Why not to use RPKI (Was Re: Argus: a hijacking alarm system)

John Kemp kemp at network-services.uoregon.edu
Mon Jan 23 19:07:50 UTC 2012

On 1/23/2012 7:28 AM, Christopher Morrow wrote:
> On Mon, Jan 23, 2012 at 10:19 AM, Yang Xiang
> <xiangy08 at csnet1.cs.tsinghua.edu.cn> wrote:
>> Hi chris,
>> 2012/1/23 Christopher Morrow <morrowc.lists at gmail.com>
>>> On Fri, Jan 20, 2012 at 8:08 AM, Yang Xiang
>>> <xiangy08 at csnet1.cs.tsinghua.edu.cn> wrote:
>>>> 2012/1/20 Arturo Servin <aservin at lacnic.net>
>>>>>> while Argus can discover potential hijackings caused by anomalous AS
>>>>> path.
>>> reading the preceding section (III.B) you check 3 things in the AMM
>>> (anomaly monitoring module)
>>>  1) proper origin (based on what?)
>>>  2) anomalous neighbour (based on what?)
>>>  3) policy anomaly (where did you determine the policy?)
>>> later text seems to imply you track some history (1 months worth) and
>>> use that as a baseline, for at least the neighbour and origin data.
>>> The policy data isn't clearly outlined though, where did that come
>>> from? (there's a note about use of whois, which could cover some of
>>> this, but certainly not all)
>> yes, we use history as a baseline for both the origin, neighbor and policy
>> data.
>> origin data: a history of <prefix, origin_AS> mappings,
>> neighbor data: a history of every "adjacent two ASes" in all AS paths
>> received from BGPmon,
>> policy data: a history of every "adjacent three ASes" (AS triple) in all AS
>> paths.
>> origin and neighbor data is intuitive.
>> for policy data, we do not gather the exact routing policies,
>> since they are usually private.
>> In Argus, we use all "adjacent three ASes" in all AS paths as the policy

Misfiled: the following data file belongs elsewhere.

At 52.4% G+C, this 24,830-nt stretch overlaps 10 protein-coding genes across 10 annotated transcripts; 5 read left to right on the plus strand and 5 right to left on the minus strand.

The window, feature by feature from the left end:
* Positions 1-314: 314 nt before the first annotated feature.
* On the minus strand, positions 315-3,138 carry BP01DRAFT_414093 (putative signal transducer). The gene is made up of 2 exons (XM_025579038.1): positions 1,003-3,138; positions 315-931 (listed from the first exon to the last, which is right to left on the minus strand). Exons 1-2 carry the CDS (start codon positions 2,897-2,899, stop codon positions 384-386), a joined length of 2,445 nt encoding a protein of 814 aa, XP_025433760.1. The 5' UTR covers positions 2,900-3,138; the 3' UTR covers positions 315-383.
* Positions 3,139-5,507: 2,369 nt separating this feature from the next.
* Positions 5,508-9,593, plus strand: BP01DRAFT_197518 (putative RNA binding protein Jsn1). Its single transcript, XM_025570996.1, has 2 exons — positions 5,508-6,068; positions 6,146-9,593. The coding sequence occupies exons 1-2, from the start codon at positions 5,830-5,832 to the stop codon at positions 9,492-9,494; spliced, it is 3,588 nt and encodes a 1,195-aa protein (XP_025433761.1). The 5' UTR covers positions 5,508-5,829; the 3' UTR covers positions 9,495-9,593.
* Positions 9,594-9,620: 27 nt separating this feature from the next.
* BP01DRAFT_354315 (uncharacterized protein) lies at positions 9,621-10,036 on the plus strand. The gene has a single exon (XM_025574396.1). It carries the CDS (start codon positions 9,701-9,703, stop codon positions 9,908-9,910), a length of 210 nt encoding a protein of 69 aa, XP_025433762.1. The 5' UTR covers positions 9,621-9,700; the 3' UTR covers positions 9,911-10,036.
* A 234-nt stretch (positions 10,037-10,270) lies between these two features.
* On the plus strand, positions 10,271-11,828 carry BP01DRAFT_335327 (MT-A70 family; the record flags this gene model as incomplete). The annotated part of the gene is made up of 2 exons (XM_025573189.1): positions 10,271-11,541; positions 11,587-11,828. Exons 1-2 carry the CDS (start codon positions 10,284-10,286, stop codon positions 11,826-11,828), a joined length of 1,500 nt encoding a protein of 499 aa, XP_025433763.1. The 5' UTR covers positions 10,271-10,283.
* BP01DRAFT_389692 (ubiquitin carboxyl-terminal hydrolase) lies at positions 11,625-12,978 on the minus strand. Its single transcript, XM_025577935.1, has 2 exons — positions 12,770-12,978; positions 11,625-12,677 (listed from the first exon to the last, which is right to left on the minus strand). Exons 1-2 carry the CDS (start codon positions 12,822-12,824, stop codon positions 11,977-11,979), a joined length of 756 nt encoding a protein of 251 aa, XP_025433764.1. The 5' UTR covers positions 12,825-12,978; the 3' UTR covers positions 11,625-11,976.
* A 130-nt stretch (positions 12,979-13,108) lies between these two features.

>> data.
>> this is because:
>> 1), AS triples reflect the import/export routing policies;
>> 2), while monitoring BGP updates, we only need to discover 'possible’
>> hijackings, but not 'exact' hijackings.
>>   after figure out a possible hijacking, the hijacking identification
>> process will be launched and make the final judgement.
> ok, that seems squirrelly still :(
>>> The data plane testing you propose is from the public route-servers
>>> (eyes), which don't import the path you want, well routeviews I think
>>> doesn't import routes to it's FIB (or maybe I'm mistaken...) but point
>>> being with more than one peer on the routeserver it's not clear you
>>> would be taking the path you actually want to test anyway, is it?
>> yes, each route-server usually has several route to the target prefix.
>> In Argus, we use the commands (i.e., "show route exact active-path”) to get
>> the 'best routes' of the prefix,
>> and consider it as the route in FIB:
> so, take routeviews for example, they peer almost exclusively
> ebgp-multi-hop, so any 'best path' you see there isn't actually usable
> by the route-server... all traffic has to take the local transport out
> of the routeviews system, off to the internet and beyond. So, your
> blackhole testing isn't actually testing what you want, I think :(
> -chris

Minor correction there.  If you are talking about our IX collectors
EQIX Ashburn, SYDNEY, etc.) those are at exchanges and peering
directly.  The
collectors at Univ of Oregon (rv,rv2,rv3,rv4, rv6), yeah, those are
Doesn't detract from your point, but I think it helps if people are
aware of whether
they are on the exchange or on a multihop when using routeviews collectors.

Only other thing to add, I don't think anyone mentioned Cyclops in this
Just as another data point, see also: http://cyclops.6watch.net or

John Kemp (kemp at routeviews.org)

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